John Raposo was a gregarious presence in Little Italy, where he socialized at College Street cafés, tooled around in expensive cars and doted on his 17-month-old son.
The 35-year-old also had a profile with police, running afoul of the law on several occasions over the last 15 years. Next month, he was set to stand trial over accusations he beat up a man following a card game at a suburban club.
But it is still unclear why Mr. Raposo was targeted Monday afternoon, gunned down in an execution-style killing amid a crowd of soccer fans watching the European championship. And a day later, the gunman remained on the loose.
Mr. Raposo lived with his common-law wife on Willard Avenue, a quiet residential street in the west end. His wife’s stepfather said he was good with his little boy, and the couple was expecting a second child.
“All of my encounters with John have been very good ones. He’s a very friendly person, very outgoing,” said David Hawkins, adding that he didn’t know Mr. Raposo very well. “I just can’t fathom it, I just can’t. … I just hope they catch whoever did this.”
Records indicate Mr. Raposo purchased the property in 2004 for $247,000, but neighbours said he had only moved in a couple of years ago, tearing down the old house there and building a new one.
He also co-owned a brick duplex on Crawford Street, a block from the College Street café where he was gunned down, which he had recently renovated for his mother to live in.
He was often seen on the block behind the wheel of a BMW 750i and earned the nickname “Johnny Maserati” for his taste in autos. Neighbours said he told them he made a living flipping houses and renting arcade games.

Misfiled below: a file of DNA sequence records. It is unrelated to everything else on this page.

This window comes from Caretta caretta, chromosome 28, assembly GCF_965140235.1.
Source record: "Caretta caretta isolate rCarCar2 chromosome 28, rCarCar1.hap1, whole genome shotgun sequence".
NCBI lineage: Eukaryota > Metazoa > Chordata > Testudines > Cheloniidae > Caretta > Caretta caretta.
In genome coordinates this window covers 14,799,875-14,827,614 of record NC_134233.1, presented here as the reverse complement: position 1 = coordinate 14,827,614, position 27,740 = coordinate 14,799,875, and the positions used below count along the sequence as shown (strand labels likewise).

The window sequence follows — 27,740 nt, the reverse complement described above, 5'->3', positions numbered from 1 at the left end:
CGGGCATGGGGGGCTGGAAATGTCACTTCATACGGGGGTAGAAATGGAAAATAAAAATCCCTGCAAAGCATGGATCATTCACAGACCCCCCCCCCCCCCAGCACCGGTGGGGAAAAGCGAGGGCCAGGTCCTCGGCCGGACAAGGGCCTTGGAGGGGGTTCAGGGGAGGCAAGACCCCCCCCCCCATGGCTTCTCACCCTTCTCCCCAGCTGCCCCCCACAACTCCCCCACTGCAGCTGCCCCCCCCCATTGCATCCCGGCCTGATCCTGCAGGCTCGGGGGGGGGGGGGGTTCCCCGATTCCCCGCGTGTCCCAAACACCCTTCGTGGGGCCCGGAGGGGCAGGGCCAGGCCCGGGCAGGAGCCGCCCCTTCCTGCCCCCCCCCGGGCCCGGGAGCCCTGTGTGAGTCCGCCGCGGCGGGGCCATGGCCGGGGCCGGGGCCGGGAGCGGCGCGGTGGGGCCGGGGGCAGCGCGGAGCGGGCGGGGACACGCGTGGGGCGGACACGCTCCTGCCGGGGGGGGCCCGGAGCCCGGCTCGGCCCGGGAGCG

He also suffered legal entanglements, dating back as far as 1997.
His most recent concerned Mississauga resident Jamal Koussa, who said he met Mr. Raposo on March 24, 2011, at a private gambling club in that Toronto suburb. When Mr. Raposo started to lose at gin rummy, the pair argued, he said, and it eventually came to blows.
“He sucker punched me,” said Mr. Koussa, adding that one of Mr. Raposo’s friends then jumped him from behind. “I got knocked down [and] they started beating me with steel boots.”
Every time he tried to get up, he said, the men would kick him more. When the beating ended some two minutes later, Mr. Koussa said, his jaw was nearly broken and he had to go to the hospital. He was off work for days afterward.
Mr. Raposo was charged with assault and was to be tried July 3 in a Brampton court. He faced another trial in Toronto on Dec. 21, over a dangerous driving charge.
Despite his record, however, a police source long familiar with both the Mafia and outlaw motorcycle gangs said that he does not believe Mr. Raposo belonged to any organized crime group.
Although he shares a last name with Luis Raposo, a member of the Bandidos motorcycle club murdered in 2006, there is no indication he was related to him. And several lawyers connected with that murder case, as well as former Bandido-turned-author Edward Winterhalder, have never heard of him.
Such a brazen shooting is uncommon on the normally safe College Street strip. The killer approached the Sicilian Sidewalk Café in a white construction hat, a dust mask and an orange safety vest, opened fire, then fled north on foot in front of numerous bystanders.
The shooter’s bizarre garb may make the case hard to crack. Police described him as a six-foot-tall man with shoulder-length blond hair and a medium build.
With a report from Stephanie Chambers